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Wednesday, June 2, 2010

D.C. Ballpark Tax Funds City's Operating Budget

Nationals Washington Examiner, Ballpark Tax May be Here to Stay:

A citywide business tax the D.C. Council passed to help to help pay for the $611 million Washington Nationals ballpark has become such a cash cow that the city is now using it to help close its nine-figure budget gap.

D.C. passed a tax on businesses' gross receipts to help finance the construction of the stadium. From fiscal 2005 until the end of this fiscal year, more than $129 million will have been collected, finance office records show. Overall, the city will have netted more than $135 million in all taxes and rent above what the city is paying back in bond payments from fiscal 2005 to 2010.

But instead of using the surplus funds to pay the stadium off, Mayor Adrian Fenty and the city council are using the money to plug monstrous holes in the District's budget. ...

Many business leaders are crying foul. "The deal that we had ... was that any excess monies would be used to pay down the bond," said D.C. Chamber of Commerce Chief Executive Barbara Lang. "We would like to see those bonds paid off earlier to relieve us of that tax. I'm very concerned that it will become part of the city's operating budget." ... Councilman David Catania, I-At Large, said, "my hope is we'll raid this revenue only so long as we need to."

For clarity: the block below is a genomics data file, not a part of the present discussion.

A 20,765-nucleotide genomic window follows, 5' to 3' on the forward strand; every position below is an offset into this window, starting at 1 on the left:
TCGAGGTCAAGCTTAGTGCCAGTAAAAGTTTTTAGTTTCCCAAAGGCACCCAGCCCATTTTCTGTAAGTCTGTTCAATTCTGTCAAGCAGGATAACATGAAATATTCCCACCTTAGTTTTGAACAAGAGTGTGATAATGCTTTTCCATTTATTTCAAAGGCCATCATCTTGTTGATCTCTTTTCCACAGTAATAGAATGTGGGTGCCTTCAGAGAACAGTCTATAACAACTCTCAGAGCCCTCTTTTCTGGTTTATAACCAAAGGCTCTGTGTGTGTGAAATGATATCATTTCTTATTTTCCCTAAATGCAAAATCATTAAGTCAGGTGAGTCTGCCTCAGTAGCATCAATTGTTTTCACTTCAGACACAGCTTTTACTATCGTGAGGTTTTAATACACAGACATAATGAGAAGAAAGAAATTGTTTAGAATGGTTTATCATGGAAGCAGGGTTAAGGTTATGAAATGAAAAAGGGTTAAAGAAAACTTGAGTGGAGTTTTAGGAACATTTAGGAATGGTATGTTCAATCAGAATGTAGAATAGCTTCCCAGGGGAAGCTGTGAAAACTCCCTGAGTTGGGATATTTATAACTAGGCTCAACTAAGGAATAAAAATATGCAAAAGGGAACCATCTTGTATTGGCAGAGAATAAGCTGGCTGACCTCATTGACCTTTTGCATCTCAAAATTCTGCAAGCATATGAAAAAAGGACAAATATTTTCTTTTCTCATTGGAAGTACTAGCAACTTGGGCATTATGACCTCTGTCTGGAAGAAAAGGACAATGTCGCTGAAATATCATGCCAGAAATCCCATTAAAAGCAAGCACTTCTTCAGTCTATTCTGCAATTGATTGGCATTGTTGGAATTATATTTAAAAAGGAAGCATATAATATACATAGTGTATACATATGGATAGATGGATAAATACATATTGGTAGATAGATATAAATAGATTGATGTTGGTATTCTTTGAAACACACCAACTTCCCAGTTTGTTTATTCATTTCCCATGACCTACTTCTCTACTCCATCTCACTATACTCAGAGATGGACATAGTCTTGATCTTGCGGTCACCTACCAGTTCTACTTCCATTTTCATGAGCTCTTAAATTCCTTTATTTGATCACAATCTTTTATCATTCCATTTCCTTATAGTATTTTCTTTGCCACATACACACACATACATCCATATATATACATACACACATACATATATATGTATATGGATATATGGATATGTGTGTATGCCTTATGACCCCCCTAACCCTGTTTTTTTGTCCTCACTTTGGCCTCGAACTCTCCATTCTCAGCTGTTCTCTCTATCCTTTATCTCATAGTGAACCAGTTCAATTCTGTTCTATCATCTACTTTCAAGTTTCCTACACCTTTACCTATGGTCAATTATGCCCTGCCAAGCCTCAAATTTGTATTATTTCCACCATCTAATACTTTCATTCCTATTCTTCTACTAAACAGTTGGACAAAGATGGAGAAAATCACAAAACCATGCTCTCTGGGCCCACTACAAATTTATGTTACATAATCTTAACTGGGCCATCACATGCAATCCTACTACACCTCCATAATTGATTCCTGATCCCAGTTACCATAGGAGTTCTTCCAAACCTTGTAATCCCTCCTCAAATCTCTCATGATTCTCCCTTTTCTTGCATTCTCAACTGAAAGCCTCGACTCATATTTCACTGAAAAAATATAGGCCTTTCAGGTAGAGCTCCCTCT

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In order to provide a nice ballpark for a crummy baseball team, Washington D.C. enacted a "temporary" business gross receipts... [Read More]

Tracked on Jun 2, 2010 8:20:08 AM

Comments

Councilman David Catania, I-At Large, said, "my hope is we'll raid this revenue only so long as we need to."

I laughed out loud at that.

Posted by: guy in the veal calf office | Jun 2, 2010 1:31:10 PM

In 1966, Atlanta needed $18 million to build its baseball stadium. After 30 years of "retiring the bond debt" on it and thanks to the spending of politicians, the city still owed more on it than what it cost. So much for taking taxpayers off the hook.

Fortunately for the city and as part of the 1996 Olympics, the Atlanta Olympic Committee constructed a new stadium that would later be converted into Turner Field. The Olympic Committee paid off the debt on the old stadium and, after the Olympics were over, converted the new stadium into a baseball field and donated it to the city. Sometimes even crooks and idiots get lucky. Rarely, do the taxpayers.

The last time that I ever voted for a tax increase was for a sales tax which was committed to reducing property taxes. That lasted one year. Property taxes went back up and the sales tax never went away.

Government is great at borrowing and making promises, but rarely has the intention of paying back its obligations.

Posted by: Woody | Jun 2, 2010 2:33:45 PM